Stunned relatives from two families wept in court as the secret life of a man suspected of murdering his family in a house inferno was graphically exposed.
The dark, sordid secrets from Arthur McElhill’s final days revealed a sexual predator who had an alarming obsession with young girls.
The father’s complex and deeply disturbing behaviour emerged as an inquest into the Lammy Crescent fire tragedy reopened in Omagh yesterday morning.
A shocked courtroom heard chilling details of how the convicted sex offender was in a sexual relationship with a 16-year-old girl just weeks before the fatal blaze.
The depressed, heavy drinking father had sex with the minor at least 10 times before the blaze, often when his partner and five young children were downstairs.
All seven perished in the inferno at their end-of-terrace home in November 2007. They were 13-year-old Caroline, seven-year-old Sean, Bellina (4), Clodagh (19 months) and James, nine months.
Yesterday, as the inquest resumed at Omagh courthouse, a senior police officer confirmed for the first time that McElhill was the only suspect. During several hours of evidence a dark picture emerged of McElhill’s complex personality.
The court heard how minutes before the fire took hold a neighbour, Lee Anne Duffy, recalled hearing a man — who she is “98% sure” to be McElhill — screaming: “You can’t run, you fat bitch.”
It was also revealed how the 36-year-old depressive, who had a history of suicide attempts, brazenly drove around Omagh pestering young girls for sex.
The most graphic details came from a teenager known only as ‘Witness A’, a babysitter who had befriended McElhill’s daughter Caroline.
The girl, who was 16 at the time, described how she had been having sexual intercourse with McElhill for four months.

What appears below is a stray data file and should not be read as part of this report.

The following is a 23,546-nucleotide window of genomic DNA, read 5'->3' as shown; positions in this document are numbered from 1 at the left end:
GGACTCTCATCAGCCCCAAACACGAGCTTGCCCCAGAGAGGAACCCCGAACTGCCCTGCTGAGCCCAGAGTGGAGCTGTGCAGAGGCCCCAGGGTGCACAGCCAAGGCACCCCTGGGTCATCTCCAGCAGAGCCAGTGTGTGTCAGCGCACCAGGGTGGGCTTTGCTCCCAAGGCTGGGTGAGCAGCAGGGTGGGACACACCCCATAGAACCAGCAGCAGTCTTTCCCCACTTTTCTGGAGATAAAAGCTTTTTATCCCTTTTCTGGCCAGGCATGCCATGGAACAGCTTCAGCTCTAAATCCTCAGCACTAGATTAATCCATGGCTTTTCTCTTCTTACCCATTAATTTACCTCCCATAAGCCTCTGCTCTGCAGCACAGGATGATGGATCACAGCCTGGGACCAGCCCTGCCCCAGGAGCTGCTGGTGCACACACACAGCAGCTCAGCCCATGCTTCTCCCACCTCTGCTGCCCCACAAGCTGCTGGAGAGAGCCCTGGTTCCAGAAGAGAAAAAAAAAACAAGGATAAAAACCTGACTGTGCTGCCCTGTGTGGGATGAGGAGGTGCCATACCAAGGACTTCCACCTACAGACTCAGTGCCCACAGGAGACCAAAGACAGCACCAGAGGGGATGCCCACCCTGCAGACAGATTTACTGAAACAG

The witness, who was shielded behind a screen throughout her 45-minute testimony, recalled how he had called and texted her on the night of the fire.
Earlier she described how McElhill lured her to an upstairs bedroom to have a look at his computer in July 2007. On that occasion he kissed her, but a month later he used the same ruse to have sex with her.
Relatives from the wider McElhill and McGovern families wept openly as she gave evidence.
Earlier it was recalled that her friend, ‘Witness B’, had told police how McElhill had bombarded her with hundreds of texts and calls prior to the blaze. These included graphic messages pleading with her to have sexual intercourse with him.
During 90 minutes of evidence DCI Derek Scott also revealed how McElhill had pretended to be his seven-year-old son Sean on a social networking site.
Later DCI Scott, who led the long-running investigation into the blaze, confirmed that McElhill was their only suspect. He said it was the police view that the fire had not been accidental, and had been deliberately started by someone inside the house.
No evidence from the McGovern family was heard in court, but a short written statement from McElhill’s father Charles was read out.
In it he described meeting the couple at the auction on the night before the fire and said both seemed in “very good spirits”.
The families had arrived separately and sat on opposite sides of the courtroom. Their eyes rarely made contact during hours of evidence.
Charles McElhill, dressed in a navy pinstripe suit, clutched a white tissue and showed little emotion. When details of his son’s relationship with Witness A were first revealed Mrs McElhill simply shook her head and sighed.
On the opposite benches, Theresa McGovern broke down as DCI Scott recounted the horrific scene as the seven badly burnt bodies were found.
Several witnesses also provided details of McElhill’s erratic behaviour, including a failed suicide attempt three years before the blaze. He was found hanging in his garden shed by Caroline, who would then have been aged just 10.
Another, Gary Taggart, recalled an incident weeks before the blaze when a woman approached the McElhill house and banged on the door.
“She screamed at the top of her voice that Arthur had raped her daughter,” he told the court.
* Source: The Belfast TelegraphReuse content